- Huey: "In Peter and Wendy, Peter Pan represents the mind of the child, innocent yet cruel because of that innocence, ignorant of both good and evil. In contrast, though Captain Hook is evil, he represents the rational adult. What, then, does the crocodile stand for? What is its role? What do you stand for, you who have come to strike me down?"
- Ladd: "Pure power and murderous intent beyond good or evil. Endless hunger. Think of me as a catastrophe, a force of nature."
- — Huey and Ladd in 1934[src]
Ladd Russo (ラッド・ルッソ Raddo Russo) is a violent hitman formerly affiliated with the Russo Family. He is known for his bloodlust and obsession with killing anyone who believes themselves to be invincible or otherwise safe from death.
Over the course of December 30-31, 1931, Ladd hijacks the Flying Pussyfoot with his followers with the intention of securing a ransom from the railroad company. He loses his left hand and the flesh off his forearm to the Rail Tracer during the journey, and is subsequently arrested by the police.
Once recovered, Ladd physically assaults another inmate while in prison in order to have himself condemned to Alcatraz, where he hopes to meet Huey Laforet. After three years of incarceration, he meets and befriends new Alcatraz inmates Isaac Dian and Firo Prochainezo and finally comes face to face with Huey by December 1934.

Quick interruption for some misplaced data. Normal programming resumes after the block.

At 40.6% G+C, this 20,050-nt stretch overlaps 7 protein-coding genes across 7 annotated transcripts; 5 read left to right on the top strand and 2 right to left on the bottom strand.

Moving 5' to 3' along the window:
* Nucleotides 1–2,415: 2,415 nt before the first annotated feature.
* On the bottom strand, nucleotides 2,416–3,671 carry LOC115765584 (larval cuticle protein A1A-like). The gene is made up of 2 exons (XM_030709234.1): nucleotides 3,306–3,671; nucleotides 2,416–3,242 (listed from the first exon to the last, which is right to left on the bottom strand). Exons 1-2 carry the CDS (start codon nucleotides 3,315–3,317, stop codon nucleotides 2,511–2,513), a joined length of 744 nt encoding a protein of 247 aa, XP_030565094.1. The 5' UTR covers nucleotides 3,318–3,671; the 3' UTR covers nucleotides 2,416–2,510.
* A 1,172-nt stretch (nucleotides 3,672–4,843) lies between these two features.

Two months later, Ladd is released from prison in February 1935 and is subsequently hired by Luck Gandor as extra muscle for an upcoming casino party at Ra's Lance. He remains unabashedly eager to kill his top three murder targets.
Appearance EditLadd has silver-blond hair (darker blond in the anime) and blue eyes. He is usually associated with the white formal attire he wears during escapade aboard the Flying Pussyfoot, since bloodstains are striking against white cloth.
The actions of the Rail Tracer during the journey cause him to lose his ring finger completely, along with the flesh from his left hand all the way up to his elbow. He ends up having a metal prosthetic bolted to his arm bones; while it is as strong as his other arm, it breaks fairly easily.
To be reworked.
Ladd is a chatterbox sadist who finds genuine entertainment in killing others, acting on his bloodlust mostly whenever he pleases and living life however he pleases. He is always honest about who he is as a person, openly and intentionally revelling in his violent tendencies and forever content to wear his emotions on his sleeve in over-the-top animated fashion. Whether he is dancing in the blood of his murdered friend, hugging his opponents as thanks for the entertainment, or melodramatically complaining about how he lost fair and square while standing on his head, his constant need to burn off his endless excess energy ensures that he does not just wear his emotions on his sleeve, he broadcasts them for all the world to hear.